Amid the Lakers’ string of losses, Will Smith met with the L.A. team to discuss ‘togetherness, and practicing gratitude in times of great challenge.’
One, it showed that the blame Westbrook has shouldered for the Lakers’ offensive woes early this season should be more evenly spread across the room. Everyone has a hand in the way the Lakers are playing offensively.
The shooting issues extend far beyond one player — James is third on the team in three-point percentage and he’s barely making more than 25%.
Among players leaguewide with 10 or more three-point attempts this season, four Lakers (Westbrook, Lonnie Walker IV, Davis and Beverley) are in the bottom 12 with three-point percentages below 20%.
Asked how the Lakers can turn things around, James simply said “make shots.”
“We gotta figure ourselves out first before we can focus on any other team, and I think that’s what our focus is gonna be. How can we get better?”
— Anthony Davis
And that’s not really Westbrook’s thing, either. While the blame for the Lakers’ struggles can be shared, his skills don’t do much to address the team’s biggest weaknesses.
Westbrook, to his credit, has been a more active defender, but he doesn’t add an inch of room to the team’s spacing issues offensively (only Denver’s Aaron Gordon and the Clippers’ Norman Powell are shooting worse from deep this season).
But his value as a shot-maker has long been from the midrange in, with an emphasis at the rim. And with less space than ever near the basket, as the Clippers’ Paul George said last week, the team’s spacing issues aren’t doing Westbrook any favors either.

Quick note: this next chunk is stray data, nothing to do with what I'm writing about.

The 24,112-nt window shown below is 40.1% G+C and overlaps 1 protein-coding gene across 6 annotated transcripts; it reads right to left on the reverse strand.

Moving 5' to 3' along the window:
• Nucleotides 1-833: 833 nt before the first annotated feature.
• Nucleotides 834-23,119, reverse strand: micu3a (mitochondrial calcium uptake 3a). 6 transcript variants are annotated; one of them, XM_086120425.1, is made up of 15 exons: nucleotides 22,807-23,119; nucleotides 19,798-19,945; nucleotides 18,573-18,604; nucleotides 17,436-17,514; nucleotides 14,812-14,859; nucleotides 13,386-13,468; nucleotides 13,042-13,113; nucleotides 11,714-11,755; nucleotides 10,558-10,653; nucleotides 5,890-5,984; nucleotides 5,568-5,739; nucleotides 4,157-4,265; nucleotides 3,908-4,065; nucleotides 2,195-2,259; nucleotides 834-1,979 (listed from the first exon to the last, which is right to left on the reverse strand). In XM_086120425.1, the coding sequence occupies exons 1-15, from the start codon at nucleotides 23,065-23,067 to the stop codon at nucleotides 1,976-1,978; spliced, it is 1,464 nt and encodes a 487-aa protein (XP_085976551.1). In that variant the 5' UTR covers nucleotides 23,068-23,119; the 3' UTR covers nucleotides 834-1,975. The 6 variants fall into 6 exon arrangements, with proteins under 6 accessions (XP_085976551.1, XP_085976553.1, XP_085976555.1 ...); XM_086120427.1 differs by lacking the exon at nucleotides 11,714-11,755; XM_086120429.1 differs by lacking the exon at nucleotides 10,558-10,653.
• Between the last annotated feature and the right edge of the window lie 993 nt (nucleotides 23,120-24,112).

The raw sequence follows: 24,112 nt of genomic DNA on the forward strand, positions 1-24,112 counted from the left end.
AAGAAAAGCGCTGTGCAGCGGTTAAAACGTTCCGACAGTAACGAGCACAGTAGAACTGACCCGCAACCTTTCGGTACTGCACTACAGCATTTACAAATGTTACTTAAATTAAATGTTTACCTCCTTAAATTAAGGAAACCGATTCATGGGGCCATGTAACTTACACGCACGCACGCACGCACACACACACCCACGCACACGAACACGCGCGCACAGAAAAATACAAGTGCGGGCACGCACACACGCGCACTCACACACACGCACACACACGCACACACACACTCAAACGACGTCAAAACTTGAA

It points back to the decision that’s lingered since the offseason, whether to try and package the team’s remaining tradable future draft capital with Westbrook for shooting help.
The stance among the front office has been to reject any deals including two future unprotected first-round picks unless it vaults the Lakers into title contention.
Have the Lakers defended well enough in the first week to push them into a deal that returns significant shooting upgrades? Are the other holes on the roster and prospective future problems like Davis’ already worrisome back too big of red flags?
Or will the offensive numbers naturally progress enough? Can the Lakers afford to wait with stars like Davis and James already so obviously frustrated with losing?
The Lakers left Denver a lot like they did at the end of last season, with real questions about the right way to move forward without any straightforward answers.
It’s not the position any team would want to be in after four games, but it’s the one the Lakers are in.
When: Friday, 5 p.m. PDT
On the air: TV: Spectrum SportsNet; Radio: 710, 1330
Update: The Lakers, to this point, have been incapable of playing a basketball game that doesn’t seem like it carries massive stakes, and that’ll probably be true until they break through and get their first win. Friday against the Timberwolves, the Lakers could be without Anthony Davis (back) and Russell Westbrook (hamstring), with both players listed as questionable. The Timberwolves, who threw the NBA offseason into chaos with their acquisition of Rudy Gobert, are still figuring things out and have losses to the Jazz and the Spurs already. The winless Lakers could actually be their toughest test to date.